Earlier this month, KrebsOnSecurity heard from Paul Rosenzweig, a 27-year-old T-Mobile customer from Boston who had his wireless account briefly hijacked. Rosenzweig had previously adopted T-Mobile’s advice to customers about blocking mobile number port-out scams, an increasingly common scheme in which identity thieves armed with a fake ID in the name of a targeted customer show up at a retail store run by a different wireless provider and ask that the number to be transferred to the competing mobile company’s network.

So-called “port out” scams allow crooks to intercept your calls and messages while your phone goes dark. Porting a number to a new provider shuts off the phone of the original user, and forwards all calls to the new device. Once in control of the mobile number, thieves who have already stolen a target’s password(s) can request any second factor that is sent to the newly activated device, such as a one-time code sent via text message or or an automated call that reads the one-time code aloud.

In this case, however, the perpetrator didn’t try to port Rosenzweig’s phone number: Instead, the attacker called multiple T-Mobile retail stores within an hour’s drive of Rosenzweig’s home address until he succeeded in convincing a store employee to conduct what’s known as a “SIM swap.”

A SIM swap is a legitimate process by which a customer can request that a new SIM card (the tiny, removable chip in a mobile device that allows it to connect to the provider’s network) be added to the account. Customers can request a SIM swap when their existing SIM card has been damaged, or when they are switching to a different phone that requires a SIM card of another size.

However, thieves and other ne’er-do-wells can abuse this process by posing as a targeted mobile customer or technician and tricking employees at the mobile provider into swapping in a new SIM card for that customer on a device that they control. If successful, the SIM swap accomplishes more or less the same result as a number port out (at least in the short term) — effectively giving the attackers access to any text messages or phone calls that are sent to the target’s mobile account.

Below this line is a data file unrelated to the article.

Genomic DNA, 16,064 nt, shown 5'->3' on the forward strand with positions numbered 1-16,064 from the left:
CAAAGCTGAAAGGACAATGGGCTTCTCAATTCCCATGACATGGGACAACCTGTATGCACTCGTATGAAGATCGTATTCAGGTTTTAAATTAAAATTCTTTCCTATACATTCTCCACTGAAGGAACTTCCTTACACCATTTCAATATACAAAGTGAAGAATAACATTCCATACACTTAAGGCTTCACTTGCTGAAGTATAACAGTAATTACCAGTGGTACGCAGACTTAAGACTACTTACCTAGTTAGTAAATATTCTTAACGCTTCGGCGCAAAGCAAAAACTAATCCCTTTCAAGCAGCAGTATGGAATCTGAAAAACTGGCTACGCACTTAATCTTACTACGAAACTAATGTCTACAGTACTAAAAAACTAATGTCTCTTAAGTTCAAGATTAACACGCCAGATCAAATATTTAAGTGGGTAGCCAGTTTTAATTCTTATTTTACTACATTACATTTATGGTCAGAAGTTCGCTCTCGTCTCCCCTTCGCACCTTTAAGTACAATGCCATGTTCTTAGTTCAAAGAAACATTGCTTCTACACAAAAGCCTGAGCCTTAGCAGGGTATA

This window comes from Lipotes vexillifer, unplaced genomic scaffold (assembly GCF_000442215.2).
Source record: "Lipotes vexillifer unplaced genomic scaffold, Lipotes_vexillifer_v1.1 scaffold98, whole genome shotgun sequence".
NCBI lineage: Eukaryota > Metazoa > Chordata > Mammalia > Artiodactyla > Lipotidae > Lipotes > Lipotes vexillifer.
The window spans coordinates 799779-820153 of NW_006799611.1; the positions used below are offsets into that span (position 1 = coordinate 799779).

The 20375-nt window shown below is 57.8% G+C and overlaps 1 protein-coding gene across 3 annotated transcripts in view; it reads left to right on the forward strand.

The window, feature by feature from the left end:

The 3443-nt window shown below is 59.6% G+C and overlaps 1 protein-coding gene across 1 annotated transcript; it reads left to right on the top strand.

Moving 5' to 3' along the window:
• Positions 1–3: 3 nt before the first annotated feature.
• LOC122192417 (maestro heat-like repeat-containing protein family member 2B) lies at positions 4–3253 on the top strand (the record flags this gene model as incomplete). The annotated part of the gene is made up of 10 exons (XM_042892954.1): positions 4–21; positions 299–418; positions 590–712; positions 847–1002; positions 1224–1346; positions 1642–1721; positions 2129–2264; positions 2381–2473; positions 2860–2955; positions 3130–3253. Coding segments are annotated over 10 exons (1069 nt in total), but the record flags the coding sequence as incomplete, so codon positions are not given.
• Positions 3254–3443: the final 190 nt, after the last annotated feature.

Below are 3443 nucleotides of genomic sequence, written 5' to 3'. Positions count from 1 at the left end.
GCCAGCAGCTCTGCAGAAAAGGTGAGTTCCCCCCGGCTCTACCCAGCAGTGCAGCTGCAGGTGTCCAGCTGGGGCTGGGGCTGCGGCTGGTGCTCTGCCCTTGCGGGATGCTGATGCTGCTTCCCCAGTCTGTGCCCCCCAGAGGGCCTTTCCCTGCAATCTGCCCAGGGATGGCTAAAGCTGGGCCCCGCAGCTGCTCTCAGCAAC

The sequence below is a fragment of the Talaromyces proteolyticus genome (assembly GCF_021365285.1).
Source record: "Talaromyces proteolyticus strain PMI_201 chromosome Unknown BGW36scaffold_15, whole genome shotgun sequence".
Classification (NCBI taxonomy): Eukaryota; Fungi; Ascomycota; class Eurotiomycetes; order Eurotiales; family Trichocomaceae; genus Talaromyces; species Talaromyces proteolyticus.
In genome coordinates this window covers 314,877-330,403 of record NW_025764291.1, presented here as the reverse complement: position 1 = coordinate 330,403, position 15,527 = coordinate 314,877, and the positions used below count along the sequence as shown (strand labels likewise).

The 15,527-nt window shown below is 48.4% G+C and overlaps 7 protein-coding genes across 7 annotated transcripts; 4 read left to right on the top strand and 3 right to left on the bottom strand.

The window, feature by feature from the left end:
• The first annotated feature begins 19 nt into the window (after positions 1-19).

Rosenzweig said the first inkling he had that something wasn’t right with his phone was on the evening of May 2, 2018, when he spotted an automated email from Instagram. The message said the email address tied to the three-letter account he’d had on the social media platform for seven years — instagram.com/par — had been changed. He quickly logged in to his Instagram account, changed his password and then reverted the email on the account back to his original address.

By this time, the SIM swap conducted by the attacker had already been carried out, although Rosenzweig said he didn’t notice his phone displaying zero bars and no connection to T-Mobile at the time because he was at home and happily surfing the Web on his device using his own wireless network.

The following morning, Rosenzweig received another notice — this one from Snapchat — stating that the password for his account there (“p9r”) had been changed. He subsequently reset the Instagram password and then enabled two factor authentication on his Snapchat account.

“That was when I realized my phone had no bars,” he recalled. “My phone was dead. I couldn’t even call 611,” [the mobile short number that all major wireless providers make available to reach their customer service departments].”

It appears that the perpetrator of the SIM swap abused not only internal knowledge of T-Mobile’s systems, but also a lax password reset process at Instagram. The social network allows users to enable notifications on their mobile phone when password resets or other changes are requested on the account.

But this isn’t exactly two-factor authentication because it also lets users reset their passwords via their mobile account by requesting a password reset link to be sent to their mobile device. Thus, if someone is in control of your mobile phone account, they can reset your Instagram password (and probably a bunch of other types of accounts).

Rosenzweig said even though he was able to reset his Instagram password and restore his old email address tied to the account, the damage was already done: All of his images and other content he’d shared on Instagram over the years was still tied to his account, but the attacker had succeeded in stealing his “par” username, leaving him with a slightly less sexy “par54384321,” (apparently chosen for him at random by either Instagram or the attacker). Continue reading →